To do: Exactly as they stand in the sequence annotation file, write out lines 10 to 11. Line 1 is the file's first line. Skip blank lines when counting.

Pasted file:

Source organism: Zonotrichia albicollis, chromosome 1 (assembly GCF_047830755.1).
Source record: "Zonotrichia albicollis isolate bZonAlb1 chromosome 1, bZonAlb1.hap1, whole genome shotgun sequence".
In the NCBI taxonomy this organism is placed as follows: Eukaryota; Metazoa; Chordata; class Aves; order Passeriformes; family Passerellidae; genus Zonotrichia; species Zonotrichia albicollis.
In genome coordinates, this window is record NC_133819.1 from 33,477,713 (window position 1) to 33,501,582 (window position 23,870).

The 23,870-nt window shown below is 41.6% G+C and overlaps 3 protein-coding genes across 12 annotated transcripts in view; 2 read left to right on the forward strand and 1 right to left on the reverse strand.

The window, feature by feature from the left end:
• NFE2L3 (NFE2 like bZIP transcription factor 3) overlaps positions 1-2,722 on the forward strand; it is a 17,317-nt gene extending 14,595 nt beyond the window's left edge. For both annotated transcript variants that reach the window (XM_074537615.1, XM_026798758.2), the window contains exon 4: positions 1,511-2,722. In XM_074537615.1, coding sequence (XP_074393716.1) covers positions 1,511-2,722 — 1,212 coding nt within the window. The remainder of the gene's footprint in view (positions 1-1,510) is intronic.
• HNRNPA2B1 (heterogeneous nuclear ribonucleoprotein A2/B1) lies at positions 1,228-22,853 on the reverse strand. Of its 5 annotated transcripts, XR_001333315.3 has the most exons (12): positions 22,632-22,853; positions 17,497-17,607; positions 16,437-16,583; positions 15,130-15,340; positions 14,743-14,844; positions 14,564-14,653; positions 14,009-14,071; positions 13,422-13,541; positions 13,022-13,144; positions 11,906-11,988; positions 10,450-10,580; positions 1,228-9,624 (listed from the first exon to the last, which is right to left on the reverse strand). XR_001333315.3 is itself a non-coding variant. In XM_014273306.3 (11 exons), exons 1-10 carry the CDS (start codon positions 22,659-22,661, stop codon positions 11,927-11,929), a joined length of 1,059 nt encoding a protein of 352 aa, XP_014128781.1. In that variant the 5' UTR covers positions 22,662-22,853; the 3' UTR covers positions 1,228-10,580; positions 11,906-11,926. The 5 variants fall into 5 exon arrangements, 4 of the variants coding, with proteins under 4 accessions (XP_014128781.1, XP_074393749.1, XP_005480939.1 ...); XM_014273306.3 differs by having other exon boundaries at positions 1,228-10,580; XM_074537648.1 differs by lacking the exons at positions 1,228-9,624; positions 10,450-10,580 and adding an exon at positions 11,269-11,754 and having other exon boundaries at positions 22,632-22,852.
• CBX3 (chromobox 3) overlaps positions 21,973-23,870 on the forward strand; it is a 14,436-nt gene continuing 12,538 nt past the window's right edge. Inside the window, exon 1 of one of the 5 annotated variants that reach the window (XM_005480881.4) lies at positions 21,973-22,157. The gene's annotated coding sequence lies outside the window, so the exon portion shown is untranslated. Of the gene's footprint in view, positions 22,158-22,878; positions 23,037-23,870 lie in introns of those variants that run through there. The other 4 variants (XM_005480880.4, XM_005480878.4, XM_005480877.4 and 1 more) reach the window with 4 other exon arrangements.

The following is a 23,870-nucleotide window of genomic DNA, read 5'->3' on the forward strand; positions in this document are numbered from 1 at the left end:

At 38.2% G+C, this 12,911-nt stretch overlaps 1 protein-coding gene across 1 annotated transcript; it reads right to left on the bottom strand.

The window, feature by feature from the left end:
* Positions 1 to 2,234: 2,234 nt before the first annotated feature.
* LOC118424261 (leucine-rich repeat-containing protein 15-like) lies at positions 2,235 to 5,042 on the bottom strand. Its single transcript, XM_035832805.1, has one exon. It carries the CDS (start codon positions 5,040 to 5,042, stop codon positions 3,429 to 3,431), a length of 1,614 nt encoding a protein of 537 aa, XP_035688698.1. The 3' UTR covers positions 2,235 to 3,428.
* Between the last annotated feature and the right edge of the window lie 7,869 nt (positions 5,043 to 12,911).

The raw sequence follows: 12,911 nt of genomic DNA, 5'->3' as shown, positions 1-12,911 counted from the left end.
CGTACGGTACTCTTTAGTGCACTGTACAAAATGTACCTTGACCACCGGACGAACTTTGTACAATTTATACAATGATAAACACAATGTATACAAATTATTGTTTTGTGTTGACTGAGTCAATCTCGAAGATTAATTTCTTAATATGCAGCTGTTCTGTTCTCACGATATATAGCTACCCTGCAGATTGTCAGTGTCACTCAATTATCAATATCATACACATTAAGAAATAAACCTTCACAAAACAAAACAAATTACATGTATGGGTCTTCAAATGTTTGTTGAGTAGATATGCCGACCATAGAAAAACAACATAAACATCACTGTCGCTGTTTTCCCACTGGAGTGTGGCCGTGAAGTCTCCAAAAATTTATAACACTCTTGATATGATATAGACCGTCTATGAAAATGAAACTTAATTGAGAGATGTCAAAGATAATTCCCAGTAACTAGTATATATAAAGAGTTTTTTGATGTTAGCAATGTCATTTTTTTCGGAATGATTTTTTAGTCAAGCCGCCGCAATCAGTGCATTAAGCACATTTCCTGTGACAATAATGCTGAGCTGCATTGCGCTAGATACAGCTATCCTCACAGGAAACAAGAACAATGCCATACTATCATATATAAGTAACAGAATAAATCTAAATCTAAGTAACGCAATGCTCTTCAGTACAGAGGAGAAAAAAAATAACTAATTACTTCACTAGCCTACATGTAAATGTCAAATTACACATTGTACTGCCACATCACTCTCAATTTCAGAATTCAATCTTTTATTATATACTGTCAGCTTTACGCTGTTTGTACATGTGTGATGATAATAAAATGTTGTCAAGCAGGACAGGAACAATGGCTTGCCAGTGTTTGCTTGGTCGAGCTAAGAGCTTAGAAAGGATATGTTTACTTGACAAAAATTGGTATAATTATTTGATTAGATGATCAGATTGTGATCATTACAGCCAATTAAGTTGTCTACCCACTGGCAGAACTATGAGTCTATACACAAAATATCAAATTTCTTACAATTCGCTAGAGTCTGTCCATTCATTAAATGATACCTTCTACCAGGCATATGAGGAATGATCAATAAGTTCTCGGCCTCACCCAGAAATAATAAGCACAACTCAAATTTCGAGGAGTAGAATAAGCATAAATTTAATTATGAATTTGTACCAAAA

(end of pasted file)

The following is a 23,870-nucleotide window of genomic DNA, read 5'->3' on the forward strand; positions in this document are numbered from 1 at the left end:

At 38.2% G+C, this 12,911-nt stretch overlaps 1 protein-coding gene across 1 annotated transcript; it reads right to left on the bottom strand.